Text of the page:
The impact of ICANN's Temp Spec on cyber investigations since its adoption is profound.

Responses to cyber-attacks are impeded. Investigators can no longer use elements of domain name point of contact information (email address, name, postal address) as a search argument to identify a cyber-attacker’s abuse domain portfolio in near real time. Portfolios of thousands of domain names are often associated with a single cyber-attack. Stripping investigators of this important processing technique interferes with efforts to dismantle global botnet or spam infrastructure attacks and hampers private actor efforts to assist law enforcement in identifying perpetrators.  

Victimization lasts longer.  Investigators cannot contact victims of compromised web site attacks without domain name point of contact information in a timely manner. Investigators ideally seek to contact victims in a matter of hours. In circumstances where unwitting party victims cannot be contacted quickly, attackers can continue to perpetrate fraud, publish inauthentic news, influence politics, breach databases, or otherwise inflict harm to both the victim of the web site attack as well as visitors to the site.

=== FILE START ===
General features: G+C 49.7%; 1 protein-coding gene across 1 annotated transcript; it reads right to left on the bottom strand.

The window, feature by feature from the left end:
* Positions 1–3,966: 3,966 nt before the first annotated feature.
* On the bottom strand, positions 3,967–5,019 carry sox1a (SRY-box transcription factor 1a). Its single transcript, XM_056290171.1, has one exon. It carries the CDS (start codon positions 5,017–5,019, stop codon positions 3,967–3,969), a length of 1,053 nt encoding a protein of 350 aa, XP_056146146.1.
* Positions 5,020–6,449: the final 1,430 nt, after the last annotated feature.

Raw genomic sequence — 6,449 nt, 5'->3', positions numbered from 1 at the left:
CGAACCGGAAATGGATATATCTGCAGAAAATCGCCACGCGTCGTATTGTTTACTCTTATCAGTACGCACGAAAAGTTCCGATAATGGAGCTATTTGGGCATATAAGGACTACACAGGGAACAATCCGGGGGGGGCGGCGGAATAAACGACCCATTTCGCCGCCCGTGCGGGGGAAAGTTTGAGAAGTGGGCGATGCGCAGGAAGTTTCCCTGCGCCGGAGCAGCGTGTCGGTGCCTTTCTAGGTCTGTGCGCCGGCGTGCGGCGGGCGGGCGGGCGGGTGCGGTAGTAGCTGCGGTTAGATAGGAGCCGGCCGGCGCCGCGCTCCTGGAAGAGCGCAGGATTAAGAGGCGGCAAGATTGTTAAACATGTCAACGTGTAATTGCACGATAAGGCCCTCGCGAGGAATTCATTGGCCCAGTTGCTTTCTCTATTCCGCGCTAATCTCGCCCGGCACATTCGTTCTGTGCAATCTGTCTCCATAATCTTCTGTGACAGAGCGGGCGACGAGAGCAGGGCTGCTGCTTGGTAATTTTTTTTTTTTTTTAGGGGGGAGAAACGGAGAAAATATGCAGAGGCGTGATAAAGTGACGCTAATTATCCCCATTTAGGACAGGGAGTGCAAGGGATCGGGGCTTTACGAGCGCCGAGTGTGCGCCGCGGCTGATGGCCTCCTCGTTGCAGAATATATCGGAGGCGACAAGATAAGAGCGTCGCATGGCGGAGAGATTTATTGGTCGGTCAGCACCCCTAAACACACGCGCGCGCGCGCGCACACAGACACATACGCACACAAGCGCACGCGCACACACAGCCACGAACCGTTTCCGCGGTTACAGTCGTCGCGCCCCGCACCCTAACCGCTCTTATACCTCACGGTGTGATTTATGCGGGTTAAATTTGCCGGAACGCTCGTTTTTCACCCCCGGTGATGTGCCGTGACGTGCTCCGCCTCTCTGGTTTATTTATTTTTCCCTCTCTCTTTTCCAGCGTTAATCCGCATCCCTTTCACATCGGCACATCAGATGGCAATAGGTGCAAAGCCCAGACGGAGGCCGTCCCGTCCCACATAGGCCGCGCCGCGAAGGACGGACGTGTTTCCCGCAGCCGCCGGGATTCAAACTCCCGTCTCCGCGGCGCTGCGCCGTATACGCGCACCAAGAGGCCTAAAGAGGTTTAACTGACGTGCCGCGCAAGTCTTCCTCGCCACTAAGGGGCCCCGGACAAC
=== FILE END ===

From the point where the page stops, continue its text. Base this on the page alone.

Requests to access point of contact data for lawful bases of processing is denied or not timely. These processes are impediments more often than not: AppDetex Brand Protection shared Whois Requestor System reports that nearly 60% of requests to over 350 registrars don’t even receive a response. Even when responses are approved, the average time to disclosure of point of contact data is 7-9 days. Viewing this average through the grimmest of lenses, attacks that first responders successfully mitigated in less than 24 hours now remain active for longer than a week.

Protect privacy rights and do no harm

We have two seemingly conflicting objectives: (1) satisfy a public policy objective of protecting privacy rights through legislation and (2) ensuring public safety interests by establishing timely and uniform access and processing of protected data where lawful bases permit.